R.C. 2929.20: Judicial Release in Ohio

Ohio opened up the flood gates last year for early release options to current Ohio inmates. HB 86 (2011) expanded judicial release (among other avenues) to have an inmate's prison term re-considered in open court. A hearing must be held before a judge can grant judicial release ("JR"). Getting a hearing is not the easiest task for a lawyer. Determining if an inmate is eligible for JR requires some legwork and research as well.

For starters, the new law applies to any Motions for Judicial Release filed after September 30, 2011. When is an inmate eligible to file for JR?

Non-mandatory sentences less than 2 years: the inmate must serve at least 30 days in prison. All mandatory time must be served then the inmate must serve an additional 30 days before he/she can file.

Non-mandatory sentences 2 years or but less than 5 years: the inmate must serve at least 180 days in prison. Any mandatory time inside this sentence, the inmate must wait an additional 180 days after the expiration of the mandatory time.

Non-mandatory time is exactly 5 years: inmate must serve 4 years in prison. Any mandatory time, the motion cannot be filed until 4 years after the mandatory time has been served.

Non-mandatory sentence is more than 5 years but less than 10 years: an inmate may file after serving 5 years. If there is mandatory time, the inmate must wait 5 years after serving the mandatory time.

Non-mandatory sentence is greater than 10 years, the inmate may file the motion not earlier than the later of (1) the date on which he/she served one half of the "stated prison term" or (2) five years after serving any mandatory portion of the sentence.

A "Stated Prison Term" means the combination of all mandatory and non-mandatory prison terms imposed by the sentencing court.

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One big change is for the long prison terms. Inmates serving prison terms over 10 years are now eligible for JR. The eligibility date is partially determined by total non-mandatory time. In other words, JR does not shorten mandatory prison terms.

Once JR is granted, the inmate will be released and placed on local supervision (called community control) for a period of 1-5 years. The prison term is suspended pending successful completion of the community control terms and conditions. The offender will not have any post-release control (PRC) either. PRC is state supervision.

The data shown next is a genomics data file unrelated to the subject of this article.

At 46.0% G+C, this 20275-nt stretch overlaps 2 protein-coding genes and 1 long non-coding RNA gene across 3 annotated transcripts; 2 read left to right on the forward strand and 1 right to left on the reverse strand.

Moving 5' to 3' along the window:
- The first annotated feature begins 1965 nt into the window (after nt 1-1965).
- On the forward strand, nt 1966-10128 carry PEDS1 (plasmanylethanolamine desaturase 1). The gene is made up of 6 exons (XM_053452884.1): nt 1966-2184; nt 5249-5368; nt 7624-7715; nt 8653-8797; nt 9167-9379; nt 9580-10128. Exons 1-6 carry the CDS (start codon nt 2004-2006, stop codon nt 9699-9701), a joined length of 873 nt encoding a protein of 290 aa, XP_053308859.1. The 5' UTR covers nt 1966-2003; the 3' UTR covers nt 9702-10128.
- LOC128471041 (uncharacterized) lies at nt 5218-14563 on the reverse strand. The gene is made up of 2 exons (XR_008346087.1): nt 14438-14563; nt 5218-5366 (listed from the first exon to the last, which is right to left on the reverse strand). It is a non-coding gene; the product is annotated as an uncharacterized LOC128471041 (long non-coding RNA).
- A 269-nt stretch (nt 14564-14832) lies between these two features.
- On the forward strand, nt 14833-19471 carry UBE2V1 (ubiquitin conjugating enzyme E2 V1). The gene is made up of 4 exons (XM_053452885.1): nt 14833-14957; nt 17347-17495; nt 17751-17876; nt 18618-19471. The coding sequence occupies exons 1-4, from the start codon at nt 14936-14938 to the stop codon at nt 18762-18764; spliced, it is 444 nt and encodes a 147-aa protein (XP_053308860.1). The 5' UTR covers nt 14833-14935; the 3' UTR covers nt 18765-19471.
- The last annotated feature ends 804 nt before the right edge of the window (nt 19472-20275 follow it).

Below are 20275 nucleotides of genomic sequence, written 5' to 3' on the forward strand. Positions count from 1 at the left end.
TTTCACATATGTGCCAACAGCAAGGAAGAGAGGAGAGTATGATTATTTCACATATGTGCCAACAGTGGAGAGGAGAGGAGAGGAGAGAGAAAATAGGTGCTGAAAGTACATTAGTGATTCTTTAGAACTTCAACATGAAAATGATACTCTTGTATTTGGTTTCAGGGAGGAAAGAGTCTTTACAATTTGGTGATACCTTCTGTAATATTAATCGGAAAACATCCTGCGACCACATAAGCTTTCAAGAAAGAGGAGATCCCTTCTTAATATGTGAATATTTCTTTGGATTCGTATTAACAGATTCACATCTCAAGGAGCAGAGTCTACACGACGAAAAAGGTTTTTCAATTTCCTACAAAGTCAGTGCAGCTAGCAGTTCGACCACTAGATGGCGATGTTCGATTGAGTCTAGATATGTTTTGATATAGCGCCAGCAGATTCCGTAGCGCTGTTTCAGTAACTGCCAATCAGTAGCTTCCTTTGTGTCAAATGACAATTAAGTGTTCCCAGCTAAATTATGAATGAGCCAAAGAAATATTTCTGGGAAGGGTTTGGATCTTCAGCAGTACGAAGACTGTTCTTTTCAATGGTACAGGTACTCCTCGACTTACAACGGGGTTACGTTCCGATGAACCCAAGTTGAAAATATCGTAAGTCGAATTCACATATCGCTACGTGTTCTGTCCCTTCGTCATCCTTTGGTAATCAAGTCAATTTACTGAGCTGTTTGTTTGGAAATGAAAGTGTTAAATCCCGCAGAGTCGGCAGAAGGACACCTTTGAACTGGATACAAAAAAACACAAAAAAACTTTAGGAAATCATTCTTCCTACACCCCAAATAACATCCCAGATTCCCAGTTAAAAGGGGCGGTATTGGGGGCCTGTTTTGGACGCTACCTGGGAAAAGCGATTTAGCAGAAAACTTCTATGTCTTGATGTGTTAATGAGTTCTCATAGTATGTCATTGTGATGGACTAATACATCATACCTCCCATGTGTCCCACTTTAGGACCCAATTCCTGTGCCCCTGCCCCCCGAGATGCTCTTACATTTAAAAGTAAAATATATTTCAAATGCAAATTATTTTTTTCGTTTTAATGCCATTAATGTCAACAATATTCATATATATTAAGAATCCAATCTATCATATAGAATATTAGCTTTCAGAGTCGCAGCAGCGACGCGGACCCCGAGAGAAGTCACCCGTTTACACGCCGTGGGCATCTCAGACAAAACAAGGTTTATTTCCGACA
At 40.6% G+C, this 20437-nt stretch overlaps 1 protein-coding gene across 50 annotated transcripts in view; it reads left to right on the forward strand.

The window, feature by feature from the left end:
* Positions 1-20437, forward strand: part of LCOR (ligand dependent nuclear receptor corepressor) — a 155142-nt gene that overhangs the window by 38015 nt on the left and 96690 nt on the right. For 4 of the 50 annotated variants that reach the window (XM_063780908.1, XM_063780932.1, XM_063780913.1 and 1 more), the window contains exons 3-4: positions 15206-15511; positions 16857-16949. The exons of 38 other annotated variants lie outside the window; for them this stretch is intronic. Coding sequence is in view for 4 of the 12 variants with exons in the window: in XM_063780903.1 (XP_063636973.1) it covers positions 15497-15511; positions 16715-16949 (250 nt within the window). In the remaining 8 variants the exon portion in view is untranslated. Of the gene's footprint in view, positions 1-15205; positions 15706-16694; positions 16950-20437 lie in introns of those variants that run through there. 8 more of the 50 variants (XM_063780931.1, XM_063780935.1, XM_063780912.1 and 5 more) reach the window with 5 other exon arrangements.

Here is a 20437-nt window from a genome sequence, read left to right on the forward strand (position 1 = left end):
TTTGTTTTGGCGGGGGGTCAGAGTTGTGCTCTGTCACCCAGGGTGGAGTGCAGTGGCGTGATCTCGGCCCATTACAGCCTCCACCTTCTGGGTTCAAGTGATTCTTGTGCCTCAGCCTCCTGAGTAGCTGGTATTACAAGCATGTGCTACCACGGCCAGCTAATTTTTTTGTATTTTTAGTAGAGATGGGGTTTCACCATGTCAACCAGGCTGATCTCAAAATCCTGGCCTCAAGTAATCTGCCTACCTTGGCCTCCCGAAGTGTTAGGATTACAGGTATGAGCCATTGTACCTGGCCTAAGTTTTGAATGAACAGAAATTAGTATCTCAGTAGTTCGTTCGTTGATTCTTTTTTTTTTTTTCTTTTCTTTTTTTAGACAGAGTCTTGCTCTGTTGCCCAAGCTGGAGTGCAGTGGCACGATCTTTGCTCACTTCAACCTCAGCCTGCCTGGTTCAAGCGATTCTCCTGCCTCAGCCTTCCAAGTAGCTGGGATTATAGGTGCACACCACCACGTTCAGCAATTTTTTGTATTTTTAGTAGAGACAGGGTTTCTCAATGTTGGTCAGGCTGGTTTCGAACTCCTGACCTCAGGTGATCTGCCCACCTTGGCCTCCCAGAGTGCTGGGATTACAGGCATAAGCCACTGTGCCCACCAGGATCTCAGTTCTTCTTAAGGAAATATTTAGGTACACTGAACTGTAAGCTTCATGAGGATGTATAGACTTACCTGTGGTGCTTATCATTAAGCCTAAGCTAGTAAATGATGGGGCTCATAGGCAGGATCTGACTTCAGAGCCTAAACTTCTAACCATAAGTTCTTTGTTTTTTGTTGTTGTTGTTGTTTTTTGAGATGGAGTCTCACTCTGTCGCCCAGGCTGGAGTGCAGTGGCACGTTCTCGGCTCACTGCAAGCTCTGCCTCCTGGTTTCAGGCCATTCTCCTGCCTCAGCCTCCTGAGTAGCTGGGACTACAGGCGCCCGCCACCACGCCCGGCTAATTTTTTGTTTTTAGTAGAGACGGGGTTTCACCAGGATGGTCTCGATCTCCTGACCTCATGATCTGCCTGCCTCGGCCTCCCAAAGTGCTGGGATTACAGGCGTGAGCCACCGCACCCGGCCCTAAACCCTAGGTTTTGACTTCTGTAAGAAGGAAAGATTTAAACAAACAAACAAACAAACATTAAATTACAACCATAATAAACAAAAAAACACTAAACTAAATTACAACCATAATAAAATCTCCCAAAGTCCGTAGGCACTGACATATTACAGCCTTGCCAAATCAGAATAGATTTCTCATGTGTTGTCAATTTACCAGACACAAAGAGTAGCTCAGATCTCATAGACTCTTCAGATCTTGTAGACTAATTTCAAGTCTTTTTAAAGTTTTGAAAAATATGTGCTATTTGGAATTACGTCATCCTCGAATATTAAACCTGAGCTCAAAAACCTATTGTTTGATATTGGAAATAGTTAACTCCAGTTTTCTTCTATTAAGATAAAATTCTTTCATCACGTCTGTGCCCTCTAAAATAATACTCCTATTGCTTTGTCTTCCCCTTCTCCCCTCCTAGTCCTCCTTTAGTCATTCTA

However, violating terms of community control opens the offender up to serving the remainder of the sentence. Then, upon release, PRC will be imposed for the specified period of time.

Judicial release eligibility determinations are complex. Also, these rules do not apply to all sentences. Finally, many offenses are excluded from consideration.

If the inmate is otherwise eligible, the court may decide this motion as follows:

a. Denied: if the court denies the Motion without a hearing and does not state "with prejudice", then we can file a subsequent motion. There are currently no time limits in the Ohio Revised Code.

b. Denied with Prejudice: then the court may not reconsider any further requests for JR. However, the court may still consider it on its own motion.

c. The court may decide to hold a hearing. The hearing must be held within 60 days of the filing or the court may extend this up to an additional 180 days.

d. A hearing can be held without the inmate being transported to court. An inmate will attend only if the court orders it.

e. If the motion is denied following a hearing, the court cannot consider any subsequent requests for JR.

f. The court can only hold 1 hearing.

g. If the Court holds a hearing and grants the request, then the offender will be placed on probation (community control) for 1-5 years.

The Koffel Law Firm accepts Judicial Release cases for non-clients. We do charge a fee to research the current law and the inmate's case file to determine eligibility. If you would like an opinion letter, please email Mr. Koffel personally: brad@koffellaw.com and put in the subject line "Judicial Release request for representation".